But as the recent COVID-19 relief payments and Advance Child Tax Credit distributions have shown, it's a good idea to file so the IRS has your up-to-date information. And, of course, you need to file to get any refund you're due.

Finally, even though overall inflation went up and, as noted in the earlier parts of the ol' blog's inflation series, some tax amounts were bumped up, the $435 late-filing penalty stays at that level for the 2022 tax year.

That nod to inflation, or lack thereof in the case of late return filings, brings us to the rest of this penultimate post of the 2022 tax inflation series, a pondering of other penalties.

Business late-filing fees: The IRS deals with more returns from individual taxpayers than from business filers. But as with individuals, the tax agency also whacks companies with filing related late fees.

The penalty for a partnership 2022 tax return that is filed late in 2023 is $220. That's a slight increase from the current $210 penalty.

Failure to file a 2022 tax year S Corporation return in 2023 also will get the owner a $220 change. Again, that's up from the existing $210 penalty.

Information return penalties: The IRS also assesses inflation-affected penalties on businesses that do not file correct information returns and/or do not furnish correct payee statements. This includes the filing of, among others, Forms 1098, 1099, and W-2.

The penalty amounts are determined by average annual gross receipts for the last three years and detailed in IRS Rev. Proc. 2021-45. Just search for "information returns."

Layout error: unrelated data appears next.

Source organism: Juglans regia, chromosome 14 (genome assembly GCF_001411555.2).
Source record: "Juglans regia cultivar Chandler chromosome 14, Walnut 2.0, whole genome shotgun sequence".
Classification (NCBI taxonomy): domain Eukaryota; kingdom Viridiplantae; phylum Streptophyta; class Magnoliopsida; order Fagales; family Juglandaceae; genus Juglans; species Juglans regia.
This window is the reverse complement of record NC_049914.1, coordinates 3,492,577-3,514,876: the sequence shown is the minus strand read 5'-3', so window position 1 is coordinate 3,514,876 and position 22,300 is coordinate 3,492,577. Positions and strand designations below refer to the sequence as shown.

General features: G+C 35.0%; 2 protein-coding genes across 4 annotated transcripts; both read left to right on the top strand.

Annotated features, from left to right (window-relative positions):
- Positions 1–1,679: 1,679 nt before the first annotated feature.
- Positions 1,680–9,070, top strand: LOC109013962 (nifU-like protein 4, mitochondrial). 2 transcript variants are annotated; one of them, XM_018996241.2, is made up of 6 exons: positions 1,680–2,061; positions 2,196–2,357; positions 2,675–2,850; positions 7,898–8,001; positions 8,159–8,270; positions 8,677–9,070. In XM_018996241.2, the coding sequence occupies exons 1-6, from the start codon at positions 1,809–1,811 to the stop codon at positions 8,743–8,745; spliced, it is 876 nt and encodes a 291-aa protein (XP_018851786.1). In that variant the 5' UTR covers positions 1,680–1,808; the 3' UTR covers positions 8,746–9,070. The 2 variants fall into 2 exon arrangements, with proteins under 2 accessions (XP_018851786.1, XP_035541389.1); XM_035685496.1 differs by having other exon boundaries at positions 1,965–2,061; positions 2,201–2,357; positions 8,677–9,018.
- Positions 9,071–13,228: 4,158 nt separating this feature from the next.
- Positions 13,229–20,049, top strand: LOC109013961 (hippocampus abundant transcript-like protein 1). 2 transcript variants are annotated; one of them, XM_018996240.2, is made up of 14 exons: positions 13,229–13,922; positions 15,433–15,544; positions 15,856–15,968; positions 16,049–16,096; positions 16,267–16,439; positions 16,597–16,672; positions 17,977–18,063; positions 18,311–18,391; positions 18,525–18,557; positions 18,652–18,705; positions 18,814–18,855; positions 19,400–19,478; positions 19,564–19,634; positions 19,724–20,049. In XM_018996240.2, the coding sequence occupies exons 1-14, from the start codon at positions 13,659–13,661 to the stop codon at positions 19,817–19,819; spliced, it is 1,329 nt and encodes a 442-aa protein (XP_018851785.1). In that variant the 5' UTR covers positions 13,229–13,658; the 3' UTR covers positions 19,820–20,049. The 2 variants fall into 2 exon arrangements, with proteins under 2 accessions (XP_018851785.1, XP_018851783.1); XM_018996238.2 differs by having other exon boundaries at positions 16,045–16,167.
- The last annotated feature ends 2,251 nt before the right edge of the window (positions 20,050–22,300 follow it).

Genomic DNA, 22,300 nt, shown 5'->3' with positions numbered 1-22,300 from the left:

Since we just looked at businesses, let's keep it smaller here, with the penalties for entities averaging $5 million or less and that don't provide the IRS required info. The general penalty is $290 per return, with a $1,177,500 calendar year maximum. When the required information return is corrected on or before 30 days after required filing date, the penalty is $50 per return, with a $206,000 maximum. If it's corrected after 30th day, but on or before August 1, 2023, the penalty is $110 per return, with a $588,500 maximum.

When the failure to file failure to file correct information returns is intentional, in most cases the penalty is the greater of $580 or 10 percent of the aggregate amount of items required to be reported. There is no maximum penalty in intentional disregard cases.

The IRS offers more details on information return penalties at its special web page, and in Internal Revenue Manual 20.1.7, Penalty Handbook, Information Return Penalties.

Tax pro penalties, too: Since so many of us pay for help with our filing, Uncle Sam assesses penalties on tax pros, too, if they if they knowingly understate a client's tax liability.

In situations where a tax preparer comes up with a filer's tax due that is less than it should be and the reason is because of what the IRS deems is an "unreasonable position," the tax preparer could be hit with a penalty of $1,000 or 50 percent of the payment the preparer got for filing the return, whichever is greater.

Where a tax preparer promotes what the IRS deems is an abusive tax shelter, that penalty is generally equal to $1,000 for each organization or sale of an abusive plan or arrangement or, if the scheme is less than that, 100 percent of the income derived from the activity.

If a tax preparer uses, in the IRS' estimation, willful or reckless conduct to get the taxpayer's liability to an amount lower than it should be, the penalty increases to the greater of $5,000 or 50 percent of the income from the return or claim for refund.

And if a tax pro is found guilty of making fraudulent or false claims, this felony could produce a fine of up to $100,000 ($500,000 in the case of a corporation), imprisonment of up to three years or both, along with paying the costs of prosecution.

The IRS goal in whacking tax pros for bad action when it comes to clients is, of course, to discourage the use of tax strategies that a preparer knew, or reasonably should have known, were not realistic. And to get the correct amount of tax due from filers.

These amounts are set by statute and not subject to annual inflation adjustments.

More tax preparer penalties: In addition to these fixed penalties, however, the IRS can assess a variety of other fines that are adjusted annually for inflation when it determines the tax pro failed to complete these tasks.